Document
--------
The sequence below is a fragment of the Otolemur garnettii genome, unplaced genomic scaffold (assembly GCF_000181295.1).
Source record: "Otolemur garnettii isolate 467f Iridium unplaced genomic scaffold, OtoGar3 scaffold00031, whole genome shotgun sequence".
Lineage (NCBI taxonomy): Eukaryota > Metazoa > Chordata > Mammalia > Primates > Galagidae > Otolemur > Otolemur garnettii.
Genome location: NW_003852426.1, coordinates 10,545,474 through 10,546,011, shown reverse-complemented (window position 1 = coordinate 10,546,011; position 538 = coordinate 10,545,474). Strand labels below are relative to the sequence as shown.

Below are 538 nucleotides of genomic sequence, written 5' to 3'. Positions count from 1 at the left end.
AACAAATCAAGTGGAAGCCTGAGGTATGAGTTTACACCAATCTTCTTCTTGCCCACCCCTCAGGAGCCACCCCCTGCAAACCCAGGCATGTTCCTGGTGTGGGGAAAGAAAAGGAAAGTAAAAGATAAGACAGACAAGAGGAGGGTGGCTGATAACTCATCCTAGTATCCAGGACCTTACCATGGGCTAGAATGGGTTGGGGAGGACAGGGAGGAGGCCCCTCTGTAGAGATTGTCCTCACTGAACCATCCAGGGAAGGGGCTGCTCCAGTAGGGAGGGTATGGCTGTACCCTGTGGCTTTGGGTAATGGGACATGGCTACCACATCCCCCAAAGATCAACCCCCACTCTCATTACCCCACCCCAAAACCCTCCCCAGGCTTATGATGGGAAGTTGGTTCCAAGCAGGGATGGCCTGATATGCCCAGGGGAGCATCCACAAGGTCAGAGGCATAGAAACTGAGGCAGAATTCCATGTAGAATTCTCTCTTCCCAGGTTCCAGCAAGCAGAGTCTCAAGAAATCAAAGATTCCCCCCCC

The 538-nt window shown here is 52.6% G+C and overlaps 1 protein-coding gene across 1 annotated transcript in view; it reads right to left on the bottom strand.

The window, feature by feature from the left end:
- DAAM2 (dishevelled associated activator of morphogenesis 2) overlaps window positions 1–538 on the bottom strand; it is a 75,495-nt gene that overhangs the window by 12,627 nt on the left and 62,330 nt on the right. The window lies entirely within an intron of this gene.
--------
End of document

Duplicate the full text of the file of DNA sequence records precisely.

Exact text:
The sequence below is a fragment of the Otolemur garnettii genome, unplaced genomic scaffold (assembly GCF_000181295.1).
Source record: "Otolemur garnettii isolate 467f Iridium unplaced genomic scaffold, OtoGar3 scaffold00031, whole genome shotgun sequence".
Lineage (NCBI taxonomy): Eukaryota > Metazoa > Chordata > Mammalia > Primates > Galagidae > Otolemur > Otolemur garnettii.
Genome location: NW_003852426.1, coordinates 10,545,474 through 10,546,011, shown reverse-complemented (window position 1 = coordinate 10,546,011; position 538 = coordinate 10,545,474). Strand labels below are relative to the sequence as shown.

Below are 538 nucleotides of genomic sequence, written 5' to 3'. Positions count from 1 at the left end.
AACAAATCAAGTGGAAGCCTGAGGTATGAGTTTACACCAATCTTCTTCTTGCCCACCCCTCAGGAGCCACCCCCTGCAAACCCAGGCATGTTCCTGGTGTGGGGAAAGAAAAGGAAAGTAAAAGATAAGACAGACAAGAGGAGGGTGGCTGATAACTCATCCTAGTATCCAGGACCTTACCATGGGCTAGAATGGGTTGGGGAGGACAGGGAGGAGGCCCCTCTGTAGAGATTGTCCTCACTGAACCATCCAGGGAAGGGGCTGCTCCAGTAGGGAGGGTATGGCTGTACCCTGTGGCTTTGGGTAATGGGACATGGCTACCACATCCCCCAAAGATCAACCCCCACTCTCATTACCCCACCCCAAAACCCTCCCCAGGCTTATGATGGGAAGTTGGTTCCAAGCAGGGATGGCCTGATATGCCCAGGGGAGCATCCACAAGGTCAGAGGCATAGAAACTGAGGCAGAATTCCATGTAGAATTCTCTCTTCCCAGGTTCCAGCAAGCAGAGTCTCAAGAAATCAAAGATTCCCCCCCC

The 538-nt window shown here is 52.6% G+C and overlaps 1 protein-coding gene across 1 annotated transcript in view; it reads right to left on the bottom strand.

The window, feature by feature from the left end:
- DAAM2 (dishevelled associated activator of morphogenesis 2) overlaps window positions 1–538 on the bottom strand; it is a 75,495-nt gene that overhangs the window by 12,627 nt on the left and 62,330 nt on the right. The window lies entirely within an intron of this gene.